I have been using Linux for my desktop operating system for years. Prior to that, I used a version of Windows and generally disliked the Microsoft operating systems. However, for accounting purposes, I used QuickBooks and that is the sole reason I had any computers that continued to run Windows as accounting packages for Linux were quite sparse.
In about 2004, I discovered Quasar Canada, a software development firm that had been working on an accounting package which would run on Linux using either a Postgresql or Firebird database. They had a version that was free and open source and once I had that installed and working, that was the last of my Windows operating system controlled computers.
Unfortunately, Quasar never really saw a lot of open source development and of course, the developers need to make money some how. So support for their old version has not been all that great. With newer versions of OpenSuSe (my preferred Linux distro), it became more and more difficult to get Quasar to run. Finally, earlier this year, I decided to look around to see what else I could find instead of having to spend the time trying to figure out dependencies and symlinking new libraries to old libraries, which can take forever.
I did some research at what was available for Linux, and unfortunately, things continue to be not so great as far as full featured accounting. While my own needs are not exactly that of requiring a LOT of features (it’s basically a service based business), I have clients in many Provinces of Canada as well as the United States and elsewhere. It was important that whatever I decided upon would be able to handle multiple tax rates and deal with them. Canada has about 3 or 4 different tax rates, and I’m obligated to know what they are and charge accordingly. Governments can be really stupid at times when it comes to taxes and commerce. They can make things so complicated and it wastes an awful lot of time in tracking and paperwork.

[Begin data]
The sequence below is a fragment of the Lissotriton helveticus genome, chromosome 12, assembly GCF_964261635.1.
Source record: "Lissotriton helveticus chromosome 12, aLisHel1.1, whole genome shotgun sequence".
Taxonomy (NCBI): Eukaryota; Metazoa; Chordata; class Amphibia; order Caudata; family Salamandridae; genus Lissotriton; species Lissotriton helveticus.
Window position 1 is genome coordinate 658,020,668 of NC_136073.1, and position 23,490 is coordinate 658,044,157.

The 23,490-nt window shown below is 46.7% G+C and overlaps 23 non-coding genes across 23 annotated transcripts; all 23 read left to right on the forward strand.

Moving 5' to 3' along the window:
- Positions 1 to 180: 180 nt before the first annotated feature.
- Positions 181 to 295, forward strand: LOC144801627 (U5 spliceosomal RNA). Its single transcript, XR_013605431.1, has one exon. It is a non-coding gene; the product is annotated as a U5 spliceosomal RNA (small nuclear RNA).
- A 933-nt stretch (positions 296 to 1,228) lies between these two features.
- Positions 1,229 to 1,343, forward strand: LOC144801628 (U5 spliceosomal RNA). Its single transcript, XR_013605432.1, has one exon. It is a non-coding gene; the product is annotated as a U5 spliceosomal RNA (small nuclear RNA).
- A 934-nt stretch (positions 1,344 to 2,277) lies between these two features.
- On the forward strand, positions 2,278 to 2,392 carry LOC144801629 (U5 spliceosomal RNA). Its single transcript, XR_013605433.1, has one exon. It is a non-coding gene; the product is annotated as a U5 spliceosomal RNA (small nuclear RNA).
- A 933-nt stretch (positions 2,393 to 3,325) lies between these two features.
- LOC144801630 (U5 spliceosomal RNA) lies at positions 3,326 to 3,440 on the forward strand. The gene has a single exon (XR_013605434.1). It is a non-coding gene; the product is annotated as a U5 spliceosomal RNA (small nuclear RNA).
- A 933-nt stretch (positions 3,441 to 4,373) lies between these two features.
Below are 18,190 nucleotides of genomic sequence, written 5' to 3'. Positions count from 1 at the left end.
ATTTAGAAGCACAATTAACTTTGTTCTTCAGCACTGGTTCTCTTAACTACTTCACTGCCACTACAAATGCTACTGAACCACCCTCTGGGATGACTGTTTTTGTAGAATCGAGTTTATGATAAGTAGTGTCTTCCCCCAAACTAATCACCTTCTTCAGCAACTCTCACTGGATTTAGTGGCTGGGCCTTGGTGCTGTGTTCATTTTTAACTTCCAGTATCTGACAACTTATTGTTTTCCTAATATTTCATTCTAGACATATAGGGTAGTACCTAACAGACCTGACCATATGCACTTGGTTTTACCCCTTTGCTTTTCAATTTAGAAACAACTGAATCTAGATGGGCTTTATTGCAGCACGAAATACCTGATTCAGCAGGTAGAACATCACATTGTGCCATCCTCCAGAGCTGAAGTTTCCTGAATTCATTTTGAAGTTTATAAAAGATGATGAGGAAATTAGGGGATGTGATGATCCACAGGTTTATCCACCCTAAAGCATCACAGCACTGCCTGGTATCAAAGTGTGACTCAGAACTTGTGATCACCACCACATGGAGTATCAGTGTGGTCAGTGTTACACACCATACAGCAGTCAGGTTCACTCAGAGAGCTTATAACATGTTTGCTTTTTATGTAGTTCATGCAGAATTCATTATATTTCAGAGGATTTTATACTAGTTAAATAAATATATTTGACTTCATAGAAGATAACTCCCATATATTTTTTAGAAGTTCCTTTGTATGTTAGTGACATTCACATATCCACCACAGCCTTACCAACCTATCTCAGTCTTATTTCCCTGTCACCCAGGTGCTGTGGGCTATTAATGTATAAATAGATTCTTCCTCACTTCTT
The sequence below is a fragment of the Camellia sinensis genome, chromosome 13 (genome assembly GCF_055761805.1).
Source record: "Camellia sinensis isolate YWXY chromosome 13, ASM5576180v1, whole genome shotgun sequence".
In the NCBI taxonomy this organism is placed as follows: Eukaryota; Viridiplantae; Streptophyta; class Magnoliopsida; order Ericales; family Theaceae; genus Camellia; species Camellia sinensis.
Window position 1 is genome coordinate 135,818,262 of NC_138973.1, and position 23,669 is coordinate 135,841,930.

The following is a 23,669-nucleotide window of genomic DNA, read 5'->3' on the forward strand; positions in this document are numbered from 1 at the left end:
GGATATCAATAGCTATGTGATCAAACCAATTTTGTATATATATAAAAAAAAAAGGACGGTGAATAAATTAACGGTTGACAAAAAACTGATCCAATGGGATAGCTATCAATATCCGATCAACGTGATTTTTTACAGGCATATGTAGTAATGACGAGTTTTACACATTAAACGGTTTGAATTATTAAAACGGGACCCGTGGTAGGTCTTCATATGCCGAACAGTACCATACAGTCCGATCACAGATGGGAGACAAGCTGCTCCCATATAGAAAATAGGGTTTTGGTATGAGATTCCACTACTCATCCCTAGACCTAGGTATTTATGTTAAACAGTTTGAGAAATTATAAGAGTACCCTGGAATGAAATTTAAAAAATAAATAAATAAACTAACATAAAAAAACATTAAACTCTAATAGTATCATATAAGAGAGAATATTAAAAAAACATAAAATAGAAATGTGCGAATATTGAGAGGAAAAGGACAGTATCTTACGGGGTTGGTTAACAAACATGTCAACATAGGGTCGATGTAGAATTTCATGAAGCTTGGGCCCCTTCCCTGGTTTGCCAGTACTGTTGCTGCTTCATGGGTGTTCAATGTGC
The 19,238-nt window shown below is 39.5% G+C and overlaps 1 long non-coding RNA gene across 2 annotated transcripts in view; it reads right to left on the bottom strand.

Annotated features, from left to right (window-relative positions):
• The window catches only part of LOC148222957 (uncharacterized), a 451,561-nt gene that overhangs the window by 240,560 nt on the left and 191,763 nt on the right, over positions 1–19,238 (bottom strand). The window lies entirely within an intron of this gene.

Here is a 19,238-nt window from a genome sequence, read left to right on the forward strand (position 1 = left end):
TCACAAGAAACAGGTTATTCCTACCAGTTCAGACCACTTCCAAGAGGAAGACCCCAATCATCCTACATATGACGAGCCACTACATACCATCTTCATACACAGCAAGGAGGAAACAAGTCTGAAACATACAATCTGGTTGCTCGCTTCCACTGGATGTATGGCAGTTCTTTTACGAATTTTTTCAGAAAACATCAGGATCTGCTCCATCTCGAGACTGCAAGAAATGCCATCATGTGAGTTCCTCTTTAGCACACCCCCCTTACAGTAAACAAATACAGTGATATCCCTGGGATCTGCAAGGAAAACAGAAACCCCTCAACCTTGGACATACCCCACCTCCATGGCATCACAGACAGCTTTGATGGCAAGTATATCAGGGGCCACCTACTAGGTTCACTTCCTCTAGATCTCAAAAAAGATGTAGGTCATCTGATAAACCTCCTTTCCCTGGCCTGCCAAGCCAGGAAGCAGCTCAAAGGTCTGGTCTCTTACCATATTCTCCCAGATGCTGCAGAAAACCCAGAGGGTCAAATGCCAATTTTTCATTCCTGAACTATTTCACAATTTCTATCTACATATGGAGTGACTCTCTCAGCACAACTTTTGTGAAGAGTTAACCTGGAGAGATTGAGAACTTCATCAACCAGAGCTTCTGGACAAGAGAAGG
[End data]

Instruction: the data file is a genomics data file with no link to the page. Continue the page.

But I digress. After not finding anything that was really suitable, I decided to look at some of the online accounting/bookkeeping apps. Eventually, I settled on Wave Accounting. While it is not perfect, the fact that it is free (for now) is a bonus, where as some of the others have monthly fees. I hate monthly fees! It was actually some bad experiences with QuickBooks and their support fees that motivated me to find a Linux based accounting software package in the first place: I was paying a pretty hefty fee, yet it did not seem to cover any of the problems I would sometimes run into. So on top of the support fee, they’d want to charge me additional fees to fix their software when something went wrong.
Wave offers a nice invoicing interface along with other tools for tracking payables and receivables. Of course, this requires you to actually enter the information; there is no getting away from that.
If you don’t have a merchant account, you can take advantage still of credit card payments using Wave’s own merchant account system, but of course, you’re going to take a 3% or so discount on payments if you do that. In my case, I don’t need that, as I have my own merchant account and can take both Visa and Mastercard. But that is certainly a benefit to those small businesses that don’t have merchant accounts in that they can still say that they take credit card payments.
The one thing I don’t like about Wave is that there are times when I need to issue two invoices to a client, and they will make one payment on both of them. Instead of simply applying they payment to their total amount owing, I have to open each invoice and mark them as paid, but it then appears as if the customer made two separate payments when in fact, they only made one. Perhaps there is some way around this and I haven’t figured it out yet.
Another nice feature is that you can connect your Wave account with your bank accounts as well, and it will download transactions so you can verify and apply them. That’s a nice feature.
Overall, I’m pretty happy with Wave. But I’m not entirely sure about the idea of having my business accounting and information “out in the cloud” so to speak.
Anyhow.. a brief summary:
- Nice easy to use interface.
- Deals with multiple taxes quite well.
- Can connect to your business account
- Tracks “at a glance” your payables
- Tracks “at a glance” your receivables
- The ability for businesses to take credit card payments even if they do not have a merchant account
- Don’t like the idea of having my information located outside of my office
- Relies on internet connectivity. If you lose it for a time, you can’t do any of your bookkeeping chores (which is actually something I would do when from time to time, my internet connection would go down).
Overall, it’s not a bad system and I’ll likely continue to use it.